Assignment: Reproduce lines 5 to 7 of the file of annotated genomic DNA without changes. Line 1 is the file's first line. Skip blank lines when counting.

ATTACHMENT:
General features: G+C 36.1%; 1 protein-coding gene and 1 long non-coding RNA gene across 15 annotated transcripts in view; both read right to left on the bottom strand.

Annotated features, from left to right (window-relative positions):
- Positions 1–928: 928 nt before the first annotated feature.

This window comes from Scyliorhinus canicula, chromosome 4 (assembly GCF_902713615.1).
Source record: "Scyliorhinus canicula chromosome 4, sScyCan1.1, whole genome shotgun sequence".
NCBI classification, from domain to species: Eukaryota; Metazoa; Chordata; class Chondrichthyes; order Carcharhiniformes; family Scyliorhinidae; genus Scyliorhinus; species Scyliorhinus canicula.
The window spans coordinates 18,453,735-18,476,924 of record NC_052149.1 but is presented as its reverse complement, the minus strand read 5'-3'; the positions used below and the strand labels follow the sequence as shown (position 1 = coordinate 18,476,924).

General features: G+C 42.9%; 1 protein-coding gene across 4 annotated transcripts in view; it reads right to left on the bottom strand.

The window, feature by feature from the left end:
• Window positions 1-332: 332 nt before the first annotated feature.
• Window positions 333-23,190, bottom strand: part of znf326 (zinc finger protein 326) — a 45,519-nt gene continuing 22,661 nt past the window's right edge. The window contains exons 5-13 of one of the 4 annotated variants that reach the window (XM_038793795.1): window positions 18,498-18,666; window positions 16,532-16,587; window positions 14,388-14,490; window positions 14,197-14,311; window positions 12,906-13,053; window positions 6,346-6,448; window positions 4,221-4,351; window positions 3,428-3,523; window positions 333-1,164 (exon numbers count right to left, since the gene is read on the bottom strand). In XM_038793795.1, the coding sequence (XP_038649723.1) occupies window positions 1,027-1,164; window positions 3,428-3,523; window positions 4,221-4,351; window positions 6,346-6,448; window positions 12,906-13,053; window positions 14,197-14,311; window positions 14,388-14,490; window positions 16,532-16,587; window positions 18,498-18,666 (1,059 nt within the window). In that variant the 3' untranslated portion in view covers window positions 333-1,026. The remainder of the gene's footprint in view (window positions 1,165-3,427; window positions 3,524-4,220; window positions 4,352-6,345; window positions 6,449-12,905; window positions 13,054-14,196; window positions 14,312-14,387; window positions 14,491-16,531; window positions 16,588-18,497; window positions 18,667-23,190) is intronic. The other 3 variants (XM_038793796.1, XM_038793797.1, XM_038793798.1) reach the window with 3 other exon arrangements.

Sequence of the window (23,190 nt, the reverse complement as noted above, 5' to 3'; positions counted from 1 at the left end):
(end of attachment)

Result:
Source record: "Scyliorhinus canicula chromosome 4, sScyCan1.1, whole genome shotgun sequence".
NCBI classification, from domain to species: Eukaryota; Metazoa; Chordata; class Chondrichthyes; order Carcharhiniformes; family Scyliorhinidae; genus Scyliorhinus; species Scyliorhinus canicula.
The window spans coordinates 18,453,735-18,476,924 of record NC_052149.1 but is presented as its reverse complement, the minus strand read 5'-3'; the positions used below and the strand labels follow the sequence as shown (position 1 = coordinate 18,476,924).